gms | German Medical Science

33. Internationale Konferenz für Elektrokardiographie

Internationale Konferenz für Elektrokardiographie

Microelectrode Mapping Of Right Atrium In The Lizard Heart

Meeting Abstract

Suche in Medline nach

33rd International Congress on Electrocardiology. Cologne, 28.06.-01.07.2006. Düsseldorf, Köln: German Medical Science; 2007. Doc06ice079

Die elektronische Version dieses Artikels ist vollständig und ist verfügbar unter:

Veröffentlicht: 8. Februar 2007

© 2007 Prosheva.
Dieser Artikel ist ein Open Access-Artikel und steht unter den Creative Commons Lizenzbedingungen ( Er darf vervielf&aauml;ltigt, verbreitet und &oauml;ffentlich zug&aauml;nglich gemacht werden, vorausgesetzt dass Autor und Quelle genannt werden.



Question: One of the important questions about the lower vertebrate heart is whether it possesses conduction tissue comparable with that of higher vertebrates. The aim of our work was to perform the mapping of action potentials of cells in the right atrium of lizard heart.

Method Used: European common lizards(n=12), Lacerta vivipara, weighting 1.9-4.0 g, of both sexes were used. Isolated spontaneously contracting preparations of lizard heart were superfused in tissue bath at temperature 25±1°C with an aerated Ringer solution. The action potentials(APs) were recorded in subendocardial area of right atrium with conventional glass microelectrodes.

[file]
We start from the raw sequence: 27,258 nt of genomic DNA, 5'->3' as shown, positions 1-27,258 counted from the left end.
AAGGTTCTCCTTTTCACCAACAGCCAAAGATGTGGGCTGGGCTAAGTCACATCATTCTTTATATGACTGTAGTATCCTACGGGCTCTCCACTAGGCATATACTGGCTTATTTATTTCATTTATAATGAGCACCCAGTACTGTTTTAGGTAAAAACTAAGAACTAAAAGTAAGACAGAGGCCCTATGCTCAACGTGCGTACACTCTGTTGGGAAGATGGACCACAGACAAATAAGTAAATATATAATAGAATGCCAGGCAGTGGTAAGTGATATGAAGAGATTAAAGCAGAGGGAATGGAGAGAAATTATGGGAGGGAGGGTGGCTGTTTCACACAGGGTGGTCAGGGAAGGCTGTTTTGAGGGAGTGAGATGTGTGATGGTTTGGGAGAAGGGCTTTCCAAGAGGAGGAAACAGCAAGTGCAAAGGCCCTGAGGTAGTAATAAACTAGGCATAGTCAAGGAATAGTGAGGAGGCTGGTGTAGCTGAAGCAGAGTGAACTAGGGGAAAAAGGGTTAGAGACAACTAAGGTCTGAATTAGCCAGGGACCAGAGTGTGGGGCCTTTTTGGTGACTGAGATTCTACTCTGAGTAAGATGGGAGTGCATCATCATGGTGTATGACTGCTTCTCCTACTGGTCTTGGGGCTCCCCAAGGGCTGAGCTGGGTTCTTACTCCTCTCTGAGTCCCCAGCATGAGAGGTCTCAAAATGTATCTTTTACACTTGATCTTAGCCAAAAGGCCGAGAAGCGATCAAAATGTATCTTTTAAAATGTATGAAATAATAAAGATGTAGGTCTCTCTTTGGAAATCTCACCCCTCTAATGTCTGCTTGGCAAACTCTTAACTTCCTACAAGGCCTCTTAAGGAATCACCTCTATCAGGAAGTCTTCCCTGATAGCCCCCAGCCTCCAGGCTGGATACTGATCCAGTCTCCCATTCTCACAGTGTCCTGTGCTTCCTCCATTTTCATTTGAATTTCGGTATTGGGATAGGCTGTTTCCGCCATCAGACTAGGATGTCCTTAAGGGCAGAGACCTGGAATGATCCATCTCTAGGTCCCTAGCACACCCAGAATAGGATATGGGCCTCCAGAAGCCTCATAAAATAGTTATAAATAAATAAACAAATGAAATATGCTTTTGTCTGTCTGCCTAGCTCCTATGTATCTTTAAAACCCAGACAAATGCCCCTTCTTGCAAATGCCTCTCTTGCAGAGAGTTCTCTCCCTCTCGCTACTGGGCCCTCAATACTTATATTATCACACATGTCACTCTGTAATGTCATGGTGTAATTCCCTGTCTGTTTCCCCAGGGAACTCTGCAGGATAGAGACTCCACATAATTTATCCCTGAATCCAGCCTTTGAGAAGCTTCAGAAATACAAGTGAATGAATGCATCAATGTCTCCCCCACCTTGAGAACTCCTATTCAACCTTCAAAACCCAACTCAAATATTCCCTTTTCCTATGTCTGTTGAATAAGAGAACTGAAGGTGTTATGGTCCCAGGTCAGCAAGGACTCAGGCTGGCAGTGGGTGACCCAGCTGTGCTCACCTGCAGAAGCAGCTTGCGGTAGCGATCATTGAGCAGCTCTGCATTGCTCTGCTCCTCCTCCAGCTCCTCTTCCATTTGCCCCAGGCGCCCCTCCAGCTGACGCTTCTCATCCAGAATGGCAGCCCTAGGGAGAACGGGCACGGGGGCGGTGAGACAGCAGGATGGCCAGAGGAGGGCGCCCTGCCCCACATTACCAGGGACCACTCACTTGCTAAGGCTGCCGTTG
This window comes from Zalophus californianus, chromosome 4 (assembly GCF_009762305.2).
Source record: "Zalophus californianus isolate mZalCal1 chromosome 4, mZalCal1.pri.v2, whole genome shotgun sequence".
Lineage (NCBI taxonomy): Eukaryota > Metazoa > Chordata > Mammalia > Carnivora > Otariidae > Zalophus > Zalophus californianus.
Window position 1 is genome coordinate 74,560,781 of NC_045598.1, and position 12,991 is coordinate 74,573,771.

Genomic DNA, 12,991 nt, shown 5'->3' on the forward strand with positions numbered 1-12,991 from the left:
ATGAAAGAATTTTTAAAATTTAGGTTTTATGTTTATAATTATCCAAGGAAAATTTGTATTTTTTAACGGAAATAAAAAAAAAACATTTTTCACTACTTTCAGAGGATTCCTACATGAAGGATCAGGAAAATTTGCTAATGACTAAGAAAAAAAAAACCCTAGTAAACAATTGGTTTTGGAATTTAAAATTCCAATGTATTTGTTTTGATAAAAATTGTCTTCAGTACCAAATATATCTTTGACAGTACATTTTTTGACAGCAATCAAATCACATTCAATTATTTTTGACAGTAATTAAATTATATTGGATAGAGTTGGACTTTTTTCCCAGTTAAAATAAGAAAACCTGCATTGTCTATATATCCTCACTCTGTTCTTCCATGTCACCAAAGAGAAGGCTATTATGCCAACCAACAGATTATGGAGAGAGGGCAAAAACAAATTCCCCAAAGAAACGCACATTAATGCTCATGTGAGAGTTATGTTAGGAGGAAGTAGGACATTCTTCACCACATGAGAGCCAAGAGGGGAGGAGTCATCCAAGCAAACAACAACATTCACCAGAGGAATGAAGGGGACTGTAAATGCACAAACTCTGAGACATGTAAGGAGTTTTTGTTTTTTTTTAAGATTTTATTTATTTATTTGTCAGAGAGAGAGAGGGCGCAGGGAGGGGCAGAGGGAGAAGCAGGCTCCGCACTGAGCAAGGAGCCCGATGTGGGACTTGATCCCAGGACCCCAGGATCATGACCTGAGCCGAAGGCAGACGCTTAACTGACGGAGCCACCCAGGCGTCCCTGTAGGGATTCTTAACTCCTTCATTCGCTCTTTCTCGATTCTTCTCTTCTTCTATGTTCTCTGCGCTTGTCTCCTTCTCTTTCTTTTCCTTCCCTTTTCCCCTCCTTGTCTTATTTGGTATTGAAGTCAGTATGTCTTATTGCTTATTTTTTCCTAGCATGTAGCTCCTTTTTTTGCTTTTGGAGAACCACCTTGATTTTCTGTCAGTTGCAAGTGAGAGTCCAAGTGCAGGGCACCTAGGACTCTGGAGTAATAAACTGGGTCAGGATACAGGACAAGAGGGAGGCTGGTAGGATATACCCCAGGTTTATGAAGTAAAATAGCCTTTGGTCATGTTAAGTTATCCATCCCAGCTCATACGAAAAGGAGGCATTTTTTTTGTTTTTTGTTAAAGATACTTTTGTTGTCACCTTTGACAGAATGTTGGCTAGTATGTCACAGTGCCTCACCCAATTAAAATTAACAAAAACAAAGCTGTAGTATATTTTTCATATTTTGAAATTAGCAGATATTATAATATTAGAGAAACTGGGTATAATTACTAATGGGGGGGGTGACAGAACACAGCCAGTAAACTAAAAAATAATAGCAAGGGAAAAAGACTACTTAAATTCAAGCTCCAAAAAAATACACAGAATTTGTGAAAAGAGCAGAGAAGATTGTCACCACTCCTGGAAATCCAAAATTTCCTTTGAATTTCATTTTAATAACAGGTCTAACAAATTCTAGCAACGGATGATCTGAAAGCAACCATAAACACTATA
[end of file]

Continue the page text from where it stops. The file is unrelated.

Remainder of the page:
Results: Three main types of APs were registered in subendocardial area of right atrium: APs of pacemaker cells, APs of working myocardium cells and APs of conducting cells. Action potentials of pacemaker cells were recorded from the base of sinoatrial and atrioventricular valves. The maximal depolarization rate of sinoatrial pacemaker cells was 6.4±0.9 V/sec. Action potentials of conducting cells had distinct phase of early fast repolarization and phase of plateau. Conducting cells generated APs with the larger value of maximal depolarization rate (60±6 V/sec vs. 28±4 V/sec) as compared to contractile cells. Action potentials of conducting cells are usually recorded at the distance of about 1000 µm from cranial end of sinoatrial orifice (moving a microelectrode in anterograde direction toward the base of atrioventricular valve).

Conclusion: We thus conclude that the conducting cells present in the lizard right atrium.